When you're flying at altitude, there is nothing worse than having your peace disrupted by unruly passengers, plus they can pose a health and safety hazard. To address this, new rules will come into force on 1 January 2020 to strengthen the powers of states to prosecute disruptive passengers.
Incidents on board flights that cause issues include physical assault, harassment, smoking or failing to follow crew instructions. These may compromise flight safety, cause significant delays and operational disruption and adversely impact the travel experience and work environment for passengers and crew. Thanks to a legal gap under the Tokyo Convention 1963, jurisdiction over offenses committed on board international flights rests with the state where the aircraft is registered. This causes issues when unruly passengers are delivered to the authorities upon landing in foreign territories.
The new Montreal Protocol 2014 (MP14), which is short for the Protocol to Amend the Convention on Offences and Certain Other Acts Committed on Board Aircraft, is a global treaty that strengthens the powers of states to prosecute unruly passengers. "Everybody on board is entitled to enjoy a journey free from abusive or other unacceptable behavior," says Alexandre de Juniac, director general and CEO of the International Air Transport Association (IATA). "But the deterrent to unruly behavior is weak. About 60% of offenses go unpunished because of jurisdictional issues."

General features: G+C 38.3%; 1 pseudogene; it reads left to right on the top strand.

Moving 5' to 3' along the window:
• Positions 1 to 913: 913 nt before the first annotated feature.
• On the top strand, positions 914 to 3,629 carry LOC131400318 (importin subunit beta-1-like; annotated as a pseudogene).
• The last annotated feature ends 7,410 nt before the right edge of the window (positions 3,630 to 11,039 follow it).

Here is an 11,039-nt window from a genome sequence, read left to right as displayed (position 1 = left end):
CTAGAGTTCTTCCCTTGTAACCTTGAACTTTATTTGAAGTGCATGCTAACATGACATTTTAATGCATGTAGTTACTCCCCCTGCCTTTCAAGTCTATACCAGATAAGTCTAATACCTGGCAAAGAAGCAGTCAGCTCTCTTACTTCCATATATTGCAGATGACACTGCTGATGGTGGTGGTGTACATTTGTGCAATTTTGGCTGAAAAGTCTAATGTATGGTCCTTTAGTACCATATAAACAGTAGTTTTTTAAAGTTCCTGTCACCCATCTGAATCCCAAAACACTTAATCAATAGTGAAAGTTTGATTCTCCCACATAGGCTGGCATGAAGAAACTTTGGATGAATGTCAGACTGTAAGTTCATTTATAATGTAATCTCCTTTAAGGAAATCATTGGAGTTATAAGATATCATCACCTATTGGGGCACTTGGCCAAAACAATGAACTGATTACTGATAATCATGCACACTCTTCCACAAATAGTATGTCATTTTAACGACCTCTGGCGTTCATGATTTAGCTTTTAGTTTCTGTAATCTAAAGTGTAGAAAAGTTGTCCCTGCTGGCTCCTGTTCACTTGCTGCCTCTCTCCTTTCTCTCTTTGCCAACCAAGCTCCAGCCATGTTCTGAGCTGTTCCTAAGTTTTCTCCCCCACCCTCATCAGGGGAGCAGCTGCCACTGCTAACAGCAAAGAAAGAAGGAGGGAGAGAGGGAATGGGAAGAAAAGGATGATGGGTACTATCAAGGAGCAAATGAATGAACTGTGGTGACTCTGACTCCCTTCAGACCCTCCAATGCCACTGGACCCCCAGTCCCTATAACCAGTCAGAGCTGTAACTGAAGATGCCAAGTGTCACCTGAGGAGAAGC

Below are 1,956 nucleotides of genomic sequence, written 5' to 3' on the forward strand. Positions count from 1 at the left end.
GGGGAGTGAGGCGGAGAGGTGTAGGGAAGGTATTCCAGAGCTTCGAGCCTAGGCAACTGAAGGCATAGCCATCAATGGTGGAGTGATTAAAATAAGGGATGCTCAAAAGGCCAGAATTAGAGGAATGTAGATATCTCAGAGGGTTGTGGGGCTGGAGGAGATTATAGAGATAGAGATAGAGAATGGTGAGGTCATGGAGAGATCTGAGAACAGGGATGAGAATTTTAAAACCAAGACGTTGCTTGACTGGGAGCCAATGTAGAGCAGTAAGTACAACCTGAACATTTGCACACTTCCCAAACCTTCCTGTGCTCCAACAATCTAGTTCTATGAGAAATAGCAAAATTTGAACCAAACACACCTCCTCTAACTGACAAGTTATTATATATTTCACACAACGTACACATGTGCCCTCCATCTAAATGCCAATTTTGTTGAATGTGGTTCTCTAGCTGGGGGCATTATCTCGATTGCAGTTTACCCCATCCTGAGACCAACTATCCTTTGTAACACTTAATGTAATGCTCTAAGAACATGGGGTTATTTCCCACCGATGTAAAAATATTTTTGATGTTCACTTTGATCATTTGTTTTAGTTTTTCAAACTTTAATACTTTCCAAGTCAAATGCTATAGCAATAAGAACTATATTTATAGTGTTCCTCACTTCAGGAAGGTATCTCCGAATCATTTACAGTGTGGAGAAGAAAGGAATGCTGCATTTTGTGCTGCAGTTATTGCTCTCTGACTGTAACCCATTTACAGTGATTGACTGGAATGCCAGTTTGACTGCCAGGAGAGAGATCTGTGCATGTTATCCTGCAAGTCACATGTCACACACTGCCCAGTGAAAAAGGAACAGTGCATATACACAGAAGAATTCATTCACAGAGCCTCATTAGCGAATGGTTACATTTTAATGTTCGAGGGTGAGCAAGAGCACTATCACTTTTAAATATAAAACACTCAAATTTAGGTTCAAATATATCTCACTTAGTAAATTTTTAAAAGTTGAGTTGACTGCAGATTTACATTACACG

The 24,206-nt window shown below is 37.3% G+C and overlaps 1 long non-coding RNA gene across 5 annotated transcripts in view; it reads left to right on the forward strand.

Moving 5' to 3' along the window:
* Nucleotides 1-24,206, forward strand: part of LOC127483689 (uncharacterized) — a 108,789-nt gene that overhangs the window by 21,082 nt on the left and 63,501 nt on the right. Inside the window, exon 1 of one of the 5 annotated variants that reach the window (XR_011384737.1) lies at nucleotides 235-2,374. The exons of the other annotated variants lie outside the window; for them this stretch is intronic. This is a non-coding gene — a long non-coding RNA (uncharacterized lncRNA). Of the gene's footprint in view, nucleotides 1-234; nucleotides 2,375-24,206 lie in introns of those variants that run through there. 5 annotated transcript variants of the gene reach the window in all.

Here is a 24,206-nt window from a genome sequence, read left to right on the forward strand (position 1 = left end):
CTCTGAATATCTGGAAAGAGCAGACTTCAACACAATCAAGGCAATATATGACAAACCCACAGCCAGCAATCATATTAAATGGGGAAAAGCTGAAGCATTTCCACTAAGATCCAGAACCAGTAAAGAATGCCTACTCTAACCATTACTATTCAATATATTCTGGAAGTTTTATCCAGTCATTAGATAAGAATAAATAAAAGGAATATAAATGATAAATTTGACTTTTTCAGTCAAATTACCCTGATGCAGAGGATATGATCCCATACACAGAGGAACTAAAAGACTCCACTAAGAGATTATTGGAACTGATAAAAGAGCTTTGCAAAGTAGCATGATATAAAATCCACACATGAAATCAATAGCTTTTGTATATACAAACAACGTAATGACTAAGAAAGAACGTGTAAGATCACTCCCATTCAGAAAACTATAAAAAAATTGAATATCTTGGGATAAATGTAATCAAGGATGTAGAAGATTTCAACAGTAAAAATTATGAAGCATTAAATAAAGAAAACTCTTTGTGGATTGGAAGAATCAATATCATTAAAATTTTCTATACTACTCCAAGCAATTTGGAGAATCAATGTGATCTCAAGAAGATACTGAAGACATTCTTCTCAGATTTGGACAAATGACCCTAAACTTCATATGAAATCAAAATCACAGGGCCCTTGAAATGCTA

In addition to strengthening jurisdiction and enforcement, airlines are working on a range of measures to help prevent incidents and manage them more effectively when they happen. These include enhanced crew training and raising awareness with passengers of the potential consequences of bad behavior on board. While MP14 strengthens the deterrent to unruly behavior by enabling prosecution in the state where the aircraft lands, IATA says the "job is not done." "We encourage more states to ratify MP14 so that unruly passengers can be prosecuted according to uniform global guidelines," de Juniac says.